A wonderful start to The Space Trilogy.  When I first read the trilogy, this book was my favourite, probably because it was the least complex.  Even so, Lewis weaves in views of how medievals saw the universe and angels, as well as sprinkling elements of classicism throughout.  The next book is Perelandra. Hang on to your seats because “you ain’t seen nothing yet”!

“The weakest of my people does not fear death.  It is the Bent One, the lord of your world, who wastes your lives and befouls them with flying from what you know will overtake you in the end.  If you were subjects of Maledil you would have peace”

Read-A-Thon Update – January 4th

My first participation in a Read-A-Thon happened on January 4th and, for my first initiation into this 24 hour marathon, I was pleased how it went.

Beginning at 8:03 am, I got off to a great start, reading one-third of Wuthering Heights for a read-along that I was considering.  The weather was lovely for this time of year, yet I resisted its lure to delve into one of my History challenge books, The History of the Ancient World.  In fact, I was doing so well, that I figured I could relax my rigid regime and take my reading outside along with my silent reading sentinel.

Reading Sentinel!

Warm, yet brittle sunshine flooded the pages of Mrs. Dalloway but I had perhaps made a calculated error in bringing my camera with me, and for the next hour I was distracted by texture, light and layering.  Sigh!

Texture, light, layering …… Voila!

I consoled myself with the excuse that I was still engaged in a creative task but Mrs. Dalloway was not happy, so I went inside, read some more and then convinced myself that I needed a walk to open my mind to Woolf’s “stream-of consciousness” style of writing.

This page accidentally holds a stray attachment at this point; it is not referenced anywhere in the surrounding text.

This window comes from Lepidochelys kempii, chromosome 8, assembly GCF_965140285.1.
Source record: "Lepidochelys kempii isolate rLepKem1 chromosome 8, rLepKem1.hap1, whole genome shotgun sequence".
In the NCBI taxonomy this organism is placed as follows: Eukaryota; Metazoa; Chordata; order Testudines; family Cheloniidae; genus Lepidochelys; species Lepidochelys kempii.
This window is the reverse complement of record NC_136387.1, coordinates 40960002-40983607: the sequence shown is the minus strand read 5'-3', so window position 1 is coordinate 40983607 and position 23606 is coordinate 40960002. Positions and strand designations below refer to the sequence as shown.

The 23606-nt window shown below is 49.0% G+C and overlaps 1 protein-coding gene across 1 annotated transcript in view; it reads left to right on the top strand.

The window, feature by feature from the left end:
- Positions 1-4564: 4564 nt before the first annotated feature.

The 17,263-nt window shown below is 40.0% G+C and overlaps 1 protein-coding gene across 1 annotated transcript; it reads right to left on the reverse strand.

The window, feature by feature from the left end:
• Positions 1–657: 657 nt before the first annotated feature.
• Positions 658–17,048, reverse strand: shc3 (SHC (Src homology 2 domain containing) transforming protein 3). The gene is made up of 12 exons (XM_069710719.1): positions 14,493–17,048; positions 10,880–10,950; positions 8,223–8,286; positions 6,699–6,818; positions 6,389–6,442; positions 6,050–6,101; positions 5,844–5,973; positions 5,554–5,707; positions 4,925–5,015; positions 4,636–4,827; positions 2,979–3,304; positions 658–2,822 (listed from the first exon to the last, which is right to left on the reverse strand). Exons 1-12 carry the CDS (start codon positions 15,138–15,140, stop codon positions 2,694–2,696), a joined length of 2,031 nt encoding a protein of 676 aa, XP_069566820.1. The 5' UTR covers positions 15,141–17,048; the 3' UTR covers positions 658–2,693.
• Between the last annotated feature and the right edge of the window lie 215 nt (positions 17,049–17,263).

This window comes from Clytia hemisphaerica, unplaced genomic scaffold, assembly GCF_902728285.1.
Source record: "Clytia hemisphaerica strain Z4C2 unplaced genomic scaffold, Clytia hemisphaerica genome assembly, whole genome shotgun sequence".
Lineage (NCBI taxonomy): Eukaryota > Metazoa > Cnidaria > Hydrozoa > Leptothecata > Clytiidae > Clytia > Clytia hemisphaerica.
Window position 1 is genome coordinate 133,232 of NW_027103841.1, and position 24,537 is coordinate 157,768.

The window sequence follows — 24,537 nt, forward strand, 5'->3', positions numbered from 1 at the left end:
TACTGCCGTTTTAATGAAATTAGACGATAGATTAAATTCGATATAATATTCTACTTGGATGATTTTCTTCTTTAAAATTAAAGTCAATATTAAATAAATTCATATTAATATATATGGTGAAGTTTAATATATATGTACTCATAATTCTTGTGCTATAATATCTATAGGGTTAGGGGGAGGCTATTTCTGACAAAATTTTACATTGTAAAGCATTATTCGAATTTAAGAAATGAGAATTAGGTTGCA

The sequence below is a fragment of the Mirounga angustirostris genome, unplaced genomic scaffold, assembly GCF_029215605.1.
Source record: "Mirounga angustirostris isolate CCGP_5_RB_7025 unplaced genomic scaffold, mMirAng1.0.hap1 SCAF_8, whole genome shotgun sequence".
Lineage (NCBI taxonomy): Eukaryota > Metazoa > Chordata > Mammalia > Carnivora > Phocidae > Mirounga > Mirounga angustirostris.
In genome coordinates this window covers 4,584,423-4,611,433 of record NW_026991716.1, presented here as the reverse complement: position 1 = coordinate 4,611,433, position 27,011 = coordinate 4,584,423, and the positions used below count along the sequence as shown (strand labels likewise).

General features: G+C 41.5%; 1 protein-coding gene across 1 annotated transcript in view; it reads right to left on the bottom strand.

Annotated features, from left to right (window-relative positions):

The end of Paradise

The hike sent oxygen to my brain but, sadly, didn’t make me more enamoured with Woolf’s novel, so I began The Lion, the Witch and the Wardrobe before dinner to get a start on my C.S. Lewis Project.

After dinner I was able to buckle down and get a good 4 uninterrupted hours of reading accomplished.  I really tried to get to War and Peace because I am baby steps to the end, but after reading a few chapters and realizing that I was not understanding anything because of need of sleep, I decided to end the experiment.  My first read-a-thon completed!

I would consider it an initial success with room for much improvement.  In the 16 hours I was awake (you notice I have deliberately avoided the word “reading”), I managed to read:

Wuthering Heights  – read one-third
Mrs. Dallowayread one-third
The Lion, The Witch and the Wardrobecompleted
The History of the Ancient Worldread about 60 pages
Prince Caspianread one-quarter
War and Peaceread a pitiful 2 chapters